Dominion Cartridge Co., 31 S. C. 1?. pp. 399 and 406.)

Is it the system of the fauie contractuelt€y or that of the
faute Ugale which was followed by the judges in these
cases ? Their notes do not say which, but it is quite
evident that they served new wine in a bottle bearing
the old lable.

]s this wine the product of the vine called fauie con-
tractuelie, or of that known as the faule legale? Let us
not concern ourselves with this mystery, but let it suffice
to note that the tendency of our jurisprudence is to infuse
the blood of new theories in Ihe veins of the old law.

This proclivity of our courts, if I may so say it, towards
a professional quasi-liability of the employer, has been
established by a large number of judgments. The juris-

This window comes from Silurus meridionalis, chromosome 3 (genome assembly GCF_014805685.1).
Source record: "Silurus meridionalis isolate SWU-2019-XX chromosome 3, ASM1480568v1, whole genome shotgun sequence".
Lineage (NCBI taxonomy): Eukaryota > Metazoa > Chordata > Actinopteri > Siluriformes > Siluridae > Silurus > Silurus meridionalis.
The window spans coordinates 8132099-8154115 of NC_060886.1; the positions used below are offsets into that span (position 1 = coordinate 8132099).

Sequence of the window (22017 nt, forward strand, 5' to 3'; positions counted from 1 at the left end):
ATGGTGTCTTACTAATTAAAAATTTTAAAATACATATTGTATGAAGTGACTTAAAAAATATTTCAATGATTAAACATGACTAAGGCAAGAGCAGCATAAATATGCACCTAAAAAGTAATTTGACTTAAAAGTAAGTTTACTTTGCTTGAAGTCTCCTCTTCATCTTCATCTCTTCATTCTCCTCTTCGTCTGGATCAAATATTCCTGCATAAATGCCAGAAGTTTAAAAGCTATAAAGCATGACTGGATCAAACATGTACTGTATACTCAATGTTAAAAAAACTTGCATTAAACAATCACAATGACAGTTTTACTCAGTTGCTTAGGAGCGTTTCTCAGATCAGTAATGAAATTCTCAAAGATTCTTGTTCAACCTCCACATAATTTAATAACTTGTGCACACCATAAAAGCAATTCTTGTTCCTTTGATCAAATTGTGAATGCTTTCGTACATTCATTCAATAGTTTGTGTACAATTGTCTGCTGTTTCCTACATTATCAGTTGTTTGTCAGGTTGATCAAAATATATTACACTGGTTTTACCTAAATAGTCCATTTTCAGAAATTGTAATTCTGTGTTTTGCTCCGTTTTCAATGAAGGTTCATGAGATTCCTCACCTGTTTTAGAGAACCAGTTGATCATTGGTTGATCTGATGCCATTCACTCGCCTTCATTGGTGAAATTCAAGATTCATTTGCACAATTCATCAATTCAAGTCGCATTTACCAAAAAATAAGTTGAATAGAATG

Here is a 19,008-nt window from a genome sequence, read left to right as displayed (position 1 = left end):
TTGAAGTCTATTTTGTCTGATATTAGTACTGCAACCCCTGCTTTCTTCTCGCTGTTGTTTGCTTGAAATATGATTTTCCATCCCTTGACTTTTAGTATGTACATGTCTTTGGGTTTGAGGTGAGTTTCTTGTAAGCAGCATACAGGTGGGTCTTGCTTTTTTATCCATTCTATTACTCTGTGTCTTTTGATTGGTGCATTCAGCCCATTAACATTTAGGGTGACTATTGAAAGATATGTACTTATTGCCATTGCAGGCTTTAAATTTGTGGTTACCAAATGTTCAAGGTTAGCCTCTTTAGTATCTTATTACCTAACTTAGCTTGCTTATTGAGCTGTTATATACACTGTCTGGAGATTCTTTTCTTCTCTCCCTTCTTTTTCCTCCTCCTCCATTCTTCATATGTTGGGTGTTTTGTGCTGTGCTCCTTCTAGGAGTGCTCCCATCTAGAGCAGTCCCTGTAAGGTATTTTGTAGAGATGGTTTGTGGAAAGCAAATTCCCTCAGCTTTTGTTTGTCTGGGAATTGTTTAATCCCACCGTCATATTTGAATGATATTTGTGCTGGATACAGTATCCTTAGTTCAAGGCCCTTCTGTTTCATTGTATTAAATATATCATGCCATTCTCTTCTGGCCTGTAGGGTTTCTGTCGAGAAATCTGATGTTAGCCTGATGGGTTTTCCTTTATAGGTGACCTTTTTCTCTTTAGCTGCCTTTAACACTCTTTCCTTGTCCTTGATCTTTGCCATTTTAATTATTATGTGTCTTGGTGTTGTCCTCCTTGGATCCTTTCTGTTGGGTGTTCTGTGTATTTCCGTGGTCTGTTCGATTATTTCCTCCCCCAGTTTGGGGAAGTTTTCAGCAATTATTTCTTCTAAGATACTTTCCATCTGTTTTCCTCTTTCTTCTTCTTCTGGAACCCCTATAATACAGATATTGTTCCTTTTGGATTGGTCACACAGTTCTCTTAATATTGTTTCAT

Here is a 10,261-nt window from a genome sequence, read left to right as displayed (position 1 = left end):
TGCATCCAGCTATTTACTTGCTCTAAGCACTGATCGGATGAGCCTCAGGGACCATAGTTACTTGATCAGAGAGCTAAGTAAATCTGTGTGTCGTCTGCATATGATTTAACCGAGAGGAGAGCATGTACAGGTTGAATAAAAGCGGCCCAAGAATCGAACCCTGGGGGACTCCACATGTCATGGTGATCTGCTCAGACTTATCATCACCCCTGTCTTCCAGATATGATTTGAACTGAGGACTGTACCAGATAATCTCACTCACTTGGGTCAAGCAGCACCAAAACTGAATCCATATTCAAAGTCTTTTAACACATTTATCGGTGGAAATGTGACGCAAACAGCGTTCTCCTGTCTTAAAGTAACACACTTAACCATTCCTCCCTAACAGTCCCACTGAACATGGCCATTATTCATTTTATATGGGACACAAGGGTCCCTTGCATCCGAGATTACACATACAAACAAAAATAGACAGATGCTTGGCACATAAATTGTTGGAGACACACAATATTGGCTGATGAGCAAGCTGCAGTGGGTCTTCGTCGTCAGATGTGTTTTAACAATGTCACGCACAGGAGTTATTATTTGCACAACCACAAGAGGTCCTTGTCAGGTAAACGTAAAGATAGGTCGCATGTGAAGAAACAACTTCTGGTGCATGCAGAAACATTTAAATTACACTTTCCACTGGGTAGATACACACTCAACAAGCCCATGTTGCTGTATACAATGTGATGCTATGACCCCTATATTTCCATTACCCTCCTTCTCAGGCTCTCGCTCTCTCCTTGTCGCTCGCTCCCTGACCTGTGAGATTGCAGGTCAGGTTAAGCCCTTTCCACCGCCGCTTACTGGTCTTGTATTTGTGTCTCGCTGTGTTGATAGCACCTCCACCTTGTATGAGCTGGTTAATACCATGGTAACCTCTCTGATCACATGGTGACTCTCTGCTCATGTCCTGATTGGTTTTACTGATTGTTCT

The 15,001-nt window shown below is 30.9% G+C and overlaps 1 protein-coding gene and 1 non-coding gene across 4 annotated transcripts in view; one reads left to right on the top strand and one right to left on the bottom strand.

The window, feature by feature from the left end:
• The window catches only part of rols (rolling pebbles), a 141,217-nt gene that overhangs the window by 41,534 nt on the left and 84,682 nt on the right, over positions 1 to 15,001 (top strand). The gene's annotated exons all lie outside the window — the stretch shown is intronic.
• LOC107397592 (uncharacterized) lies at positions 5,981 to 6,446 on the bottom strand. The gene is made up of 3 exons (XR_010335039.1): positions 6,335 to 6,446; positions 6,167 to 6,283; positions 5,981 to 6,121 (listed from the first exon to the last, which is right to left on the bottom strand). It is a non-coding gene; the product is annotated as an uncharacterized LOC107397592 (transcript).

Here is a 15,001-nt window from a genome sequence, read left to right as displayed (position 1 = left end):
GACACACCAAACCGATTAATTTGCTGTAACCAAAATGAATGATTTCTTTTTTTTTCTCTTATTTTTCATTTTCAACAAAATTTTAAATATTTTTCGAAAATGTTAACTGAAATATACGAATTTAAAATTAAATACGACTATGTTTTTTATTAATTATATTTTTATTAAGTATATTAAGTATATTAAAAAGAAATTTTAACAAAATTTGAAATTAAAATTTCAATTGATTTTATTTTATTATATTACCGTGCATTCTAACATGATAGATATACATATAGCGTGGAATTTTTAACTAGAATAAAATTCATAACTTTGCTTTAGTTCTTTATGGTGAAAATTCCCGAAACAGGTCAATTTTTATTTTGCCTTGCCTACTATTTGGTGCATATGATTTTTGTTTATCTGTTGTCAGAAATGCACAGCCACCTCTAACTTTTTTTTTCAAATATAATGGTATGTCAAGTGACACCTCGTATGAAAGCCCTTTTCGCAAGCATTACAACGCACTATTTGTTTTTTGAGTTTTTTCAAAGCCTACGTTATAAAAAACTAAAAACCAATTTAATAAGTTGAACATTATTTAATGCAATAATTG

prudence on this point may be given in two or three
axioms :

1. The master is obliged to take all the precautions of
a prudent administrator to protect his employees against
accidents. Thus, he is liable for damage caused by a
defective installation of some machinery, by tools which
are out of order, and even by some latent flaw in the
machinery or the tools. (Is not this responsibility for
the latent defects, Mr. Josserand's responsahiliti legale?)

2. The master is obliged to protect his workmen even
against their own errors or imprudence, their inexperience,
their want of .'-kill. "When a certain work is dangerous,
it is not suflBicient for the employer to give orders that
the work be given up ; he is bound to see that his orders
are carried out.

3. The fact that the workman knew there was danger,
would not exonerate the master.

I will not undertake to cite here all the judgments in